May 6, 2019
Chris Woodley • email@example.com
The U.S. Immigration and Customs Enforcement reported in November 2017 that the average daily population at immigration detention centers for fiscal year 2018 was 39,322. Last week, Master of Social Work students in Assistant Professor Benjamin Roth’s immigration policy class visited and spoke with individuals at an immigrant detention center in southwestern Georgia. They also toured at a nearby home to serve detained immigrants, families and friends.
Located two hours southwest of Atlanta, the Stewart Detention Center in rural Lumpkin, Georgia is one of the largest immigrant detention centers in the country. The facility houses more than 2,500 detained immigrants awaiting deportation and asylum proceedings.
But according to Roth, the Stewart Detention Center illustrates some of the problems with the country’s immigration system. He explained that detainees have difficulty securing legal counsel and often wait weeks or months before their case is decided by the immigration court located in the facility. Moreover, data has shown that asylum-seekers at Stewart are granted legal relief at a lower rate relative to immigrants in courts at other facilities around the country.
Roth added that CoreCivic, a private for-profit company which operates the center, promised more than 500 jobs to Lumpkin when the facility opened in 2004. All jobs required a high school diploma, but until recently the graduation rate at the local high school was less than 50 percent. The center remains understaffed with only 350 employees.
“The problem of immigrant detention is expansive, yet virtually invisible to the public,” Roth said. “The global diversity of the detainees at this facility in tiny Lumpkin, Georgia present a striking contrast that is largely hidden from view in rural Georgia.”
Students met with detained immigrants from Central America, North Africa, and Asia. According to Roth, his students left the center with a clearer understanding of immigrant detention injustices.
“Some of the individuals at Stewart are asylum seekers. Others have lived in the U.S. since they were little and have not been charged with a crime,” Roth said. “All of them are waiting indefinitely with minimal contact with family members or anyone from outside the facility. As one of my students observed, it operates as a sort of internment camp.”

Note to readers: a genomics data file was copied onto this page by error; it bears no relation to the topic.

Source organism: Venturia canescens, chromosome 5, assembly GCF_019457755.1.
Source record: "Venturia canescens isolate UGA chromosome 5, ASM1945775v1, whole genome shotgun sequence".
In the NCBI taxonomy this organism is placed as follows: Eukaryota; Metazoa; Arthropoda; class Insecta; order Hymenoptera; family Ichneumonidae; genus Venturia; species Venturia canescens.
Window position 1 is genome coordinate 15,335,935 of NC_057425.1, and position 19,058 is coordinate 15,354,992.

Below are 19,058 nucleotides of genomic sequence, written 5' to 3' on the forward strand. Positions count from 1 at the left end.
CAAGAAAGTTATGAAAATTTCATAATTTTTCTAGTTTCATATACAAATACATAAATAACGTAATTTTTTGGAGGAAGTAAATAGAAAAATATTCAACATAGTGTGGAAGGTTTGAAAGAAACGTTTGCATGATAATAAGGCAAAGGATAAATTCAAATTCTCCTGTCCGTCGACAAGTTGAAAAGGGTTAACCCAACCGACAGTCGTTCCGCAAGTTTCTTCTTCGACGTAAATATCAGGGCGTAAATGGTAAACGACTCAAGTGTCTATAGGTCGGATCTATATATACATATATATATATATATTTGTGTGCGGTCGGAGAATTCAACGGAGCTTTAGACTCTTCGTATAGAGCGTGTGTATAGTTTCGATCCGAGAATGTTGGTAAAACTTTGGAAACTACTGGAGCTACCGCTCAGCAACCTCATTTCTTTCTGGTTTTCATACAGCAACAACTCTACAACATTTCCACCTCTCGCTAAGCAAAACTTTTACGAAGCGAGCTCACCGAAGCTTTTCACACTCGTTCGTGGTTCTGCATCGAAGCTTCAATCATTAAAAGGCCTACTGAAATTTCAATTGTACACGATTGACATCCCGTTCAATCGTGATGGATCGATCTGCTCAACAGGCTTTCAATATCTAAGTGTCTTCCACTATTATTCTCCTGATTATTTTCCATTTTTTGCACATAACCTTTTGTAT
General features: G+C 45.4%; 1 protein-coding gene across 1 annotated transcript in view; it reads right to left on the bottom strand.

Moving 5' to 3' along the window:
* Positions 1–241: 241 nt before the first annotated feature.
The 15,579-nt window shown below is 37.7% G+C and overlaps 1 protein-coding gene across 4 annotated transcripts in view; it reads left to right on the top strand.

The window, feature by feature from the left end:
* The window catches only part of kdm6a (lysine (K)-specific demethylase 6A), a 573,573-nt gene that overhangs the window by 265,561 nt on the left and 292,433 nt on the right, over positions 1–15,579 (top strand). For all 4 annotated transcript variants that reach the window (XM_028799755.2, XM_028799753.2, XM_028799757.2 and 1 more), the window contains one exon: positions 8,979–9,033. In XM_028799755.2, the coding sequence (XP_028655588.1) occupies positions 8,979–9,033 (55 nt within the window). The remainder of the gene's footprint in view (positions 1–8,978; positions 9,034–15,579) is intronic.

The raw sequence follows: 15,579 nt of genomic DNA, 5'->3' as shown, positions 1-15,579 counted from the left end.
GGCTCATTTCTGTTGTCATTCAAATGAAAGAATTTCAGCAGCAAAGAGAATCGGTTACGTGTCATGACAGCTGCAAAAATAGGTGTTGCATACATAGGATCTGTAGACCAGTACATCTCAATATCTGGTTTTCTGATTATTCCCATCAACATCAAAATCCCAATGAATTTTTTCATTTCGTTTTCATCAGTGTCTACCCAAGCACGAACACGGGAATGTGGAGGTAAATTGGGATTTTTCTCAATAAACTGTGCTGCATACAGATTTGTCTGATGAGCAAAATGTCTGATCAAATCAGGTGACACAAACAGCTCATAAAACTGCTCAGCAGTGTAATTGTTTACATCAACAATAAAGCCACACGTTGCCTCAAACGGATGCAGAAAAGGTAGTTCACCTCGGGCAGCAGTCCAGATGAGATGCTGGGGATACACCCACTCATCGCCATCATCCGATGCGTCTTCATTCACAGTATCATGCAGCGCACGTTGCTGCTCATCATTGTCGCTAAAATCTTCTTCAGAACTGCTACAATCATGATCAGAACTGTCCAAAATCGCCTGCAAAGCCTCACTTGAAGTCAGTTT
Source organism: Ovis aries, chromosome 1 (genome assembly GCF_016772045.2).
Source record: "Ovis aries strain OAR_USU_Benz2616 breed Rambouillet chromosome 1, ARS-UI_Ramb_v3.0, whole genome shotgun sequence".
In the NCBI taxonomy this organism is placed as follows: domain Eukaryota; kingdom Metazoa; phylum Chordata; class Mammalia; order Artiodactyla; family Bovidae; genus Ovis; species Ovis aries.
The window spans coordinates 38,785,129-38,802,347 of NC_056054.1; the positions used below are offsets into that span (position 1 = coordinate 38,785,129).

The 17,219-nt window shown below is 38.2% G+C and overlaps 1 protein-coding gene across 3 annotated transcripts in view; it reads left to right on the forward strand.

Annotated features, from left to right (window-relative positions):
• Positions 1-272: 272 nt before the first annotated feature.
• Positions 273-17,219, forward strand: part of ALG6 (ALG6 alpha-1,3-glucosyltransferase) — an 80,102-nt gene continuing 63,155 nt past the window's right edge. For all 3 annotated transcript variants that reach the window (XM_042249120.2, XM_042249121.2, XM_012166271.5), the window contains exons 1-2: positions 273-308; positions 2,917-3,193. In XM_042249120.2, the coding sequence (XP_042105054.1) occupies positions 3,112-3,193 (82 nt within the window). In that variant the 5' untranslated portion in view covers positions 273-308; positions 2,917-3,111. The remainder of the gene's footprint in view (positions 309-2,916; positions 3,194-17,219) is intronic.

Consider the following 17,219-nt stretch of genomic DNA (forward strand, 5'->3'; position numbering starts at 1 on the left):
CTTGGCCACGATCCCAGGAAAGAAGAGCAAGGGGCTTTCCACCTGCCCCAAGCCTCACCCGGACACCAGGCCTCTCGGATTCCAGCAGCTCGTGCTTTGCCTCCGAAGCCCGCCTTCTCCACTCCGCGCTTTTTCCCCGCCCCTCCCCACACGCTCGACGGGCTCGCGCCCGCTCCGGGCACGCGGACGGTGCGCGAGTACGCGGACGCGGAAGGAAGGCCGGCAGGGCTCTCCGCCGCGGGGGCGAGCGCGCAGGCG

MSW student Brittany Fuchs learned how the isolation of the Stewart Detention Center creates a significant barrier for detainees and families.
“The nearest city is Columbus, Georgia, which is 40 miles away. There are no hotels and one restaurant which is closed on the weekend in Lumpkin,” Fuchs said. “The individual I visited explained how detention felt like a nightmare. It is very difficult to walk out knowing that I have my freedom and a safe place to live while the people at the detention center have almost a 90 percent chance of being deported."
Roth and his students also visited El Refugio, a hospitality house in Lumpkin that offers free meals and lodging to families and friends of immigrants housed at the Stewart Detention Center. The house provides transportation for individuals and groups to the detention center (detainees are only allowed one 60-minute visit per week). El Refugio also conducts educational outreach to increase awareness of immigrant detention and advocate for justice for immigrants.
“Activists and organizations are making a difference,” Roth said. “In addition to El Refugio, the Southern Poverty Law Center has a trailer home in Lumpkin where staff attorneys live and provide legal representation for the growing number of individuals at Stewart.”
Fuchs said visiting the Stewart Detention Center and El Refugio solidified her belief that social workers must be willing to advocate for everyone’s human rights.
“This experience was a good opportunity to see something first hand what we hear about in the news and discuss in class,” Fuchs said. “It put a human face to the story.”